The salvation of infants is ably discussed by the Rev. Mr. Russel, Dundee, and the Rev. Mr. Bruce, of the Necropolis, Liverpool. Any reader desirous to enter more fully into the various opinions of the ancients concerning this subject, may consult Dr. Wall on Infant Baptism, where he will find sufficient to gratify his curiosity. The doctrine maintained by Fulgentius, that children, "who die before birth, or without baptism, are consigned to the eternal punishment of everlasting fire," will at present meet, we hope, with no advocates among the disciples of the gospel of the Son of God.

Bishop Hopkins, the judicious Hooker, Dr. Owen, Edwards, Witherspoon, Hervey, have illustrated the doctrine of justification by faith with a luminous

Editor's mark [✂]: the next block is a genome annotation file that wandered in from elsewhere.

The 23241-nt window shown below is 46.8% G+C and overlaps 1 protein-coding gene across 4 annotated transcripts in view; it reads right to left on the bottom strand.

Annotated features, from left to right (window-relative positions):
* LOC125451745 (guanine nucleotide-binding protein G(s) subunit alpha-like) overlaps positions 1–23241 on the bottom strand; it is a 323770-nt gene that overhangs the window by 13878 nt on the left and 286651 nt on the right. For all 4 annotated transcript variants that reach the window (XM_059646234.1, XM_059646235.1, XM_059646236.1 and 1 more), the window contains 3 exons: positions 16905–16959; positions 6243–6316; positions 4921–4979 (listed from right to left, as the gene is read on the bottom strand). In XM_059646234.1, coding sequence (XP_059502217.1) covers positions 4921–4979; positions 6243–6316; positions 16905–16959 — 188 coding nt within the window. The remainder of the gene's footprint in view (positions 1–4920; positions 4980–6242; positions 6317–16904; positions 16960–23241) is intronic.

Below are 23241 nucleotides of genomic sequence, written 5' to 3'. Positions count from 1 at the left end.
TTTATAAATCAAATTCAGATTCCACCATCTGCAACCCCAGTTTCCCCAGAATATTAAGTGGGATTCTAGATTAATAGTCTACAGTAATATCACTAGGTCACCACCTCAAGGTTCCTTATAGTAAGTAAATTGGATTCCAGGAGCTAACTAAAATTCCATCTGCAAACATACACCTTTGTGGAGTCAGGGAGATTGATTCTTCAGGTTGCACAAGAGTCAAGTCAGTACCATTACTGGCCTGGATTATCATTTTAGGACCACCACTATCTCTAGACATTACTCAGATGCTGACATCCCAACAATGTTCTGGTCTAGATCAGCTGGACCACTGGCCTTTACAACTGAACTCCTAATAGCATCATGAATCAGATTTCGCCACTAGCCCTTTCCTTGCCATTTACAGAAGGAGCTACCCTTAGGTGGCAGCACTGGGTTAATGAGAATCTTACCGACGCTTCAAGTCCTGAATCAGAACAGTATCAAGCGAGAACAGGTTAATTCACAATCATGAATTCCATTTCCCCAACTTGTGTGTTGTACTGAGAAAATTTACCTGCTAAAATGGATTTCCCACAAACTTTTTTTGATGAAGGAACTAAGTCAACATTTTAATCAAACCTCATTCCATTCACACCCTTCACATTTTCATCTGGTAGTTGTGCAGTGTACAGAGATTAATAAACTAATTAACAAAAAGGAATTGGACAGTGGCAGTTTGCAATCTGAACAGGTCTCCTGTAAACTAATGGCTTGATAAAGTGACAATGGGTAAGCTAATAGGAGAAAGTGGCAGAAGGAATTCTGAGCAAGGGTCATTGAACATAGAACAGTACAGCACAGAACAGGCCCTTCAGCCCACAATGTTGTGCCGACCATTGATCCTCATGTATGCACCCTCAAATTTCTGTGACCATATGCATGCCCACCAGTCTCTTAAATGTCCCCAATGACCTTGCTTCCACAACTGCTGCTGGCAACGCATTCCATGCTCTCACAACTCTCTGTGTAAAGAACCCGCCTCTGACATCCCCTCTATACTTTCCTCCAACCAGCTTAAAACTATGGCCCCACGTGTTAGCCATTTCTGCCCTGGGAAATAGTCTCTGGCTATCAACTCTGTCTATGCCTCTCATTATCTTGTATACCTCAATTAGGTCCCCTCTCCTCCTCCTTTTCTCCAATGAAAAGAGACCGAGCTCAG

* Mere classical studies have rarely improved the morals of the scholar. What good can arise from a knowledge of all the crimes and vices of the gods and goddesses of antiquity? Should all our teachers illustrate the Scriptures by the writers of Greece and Rome, these depositaries of ancient wisdom and polite literature would contribute to give us a more extended and enlarged acquaintance with our own hearts and human nature, and thus confirm our faith in the grace and truth of the gospel. The study of the Greek writers, of the Septuagint, and Josephus, in conjunction with the Greek of the New Testament, would be the means of making better biblical critics, and sounder Christians. When will the time come that the word of God will be felt and appreciated by all as the best gift to ruined sinners?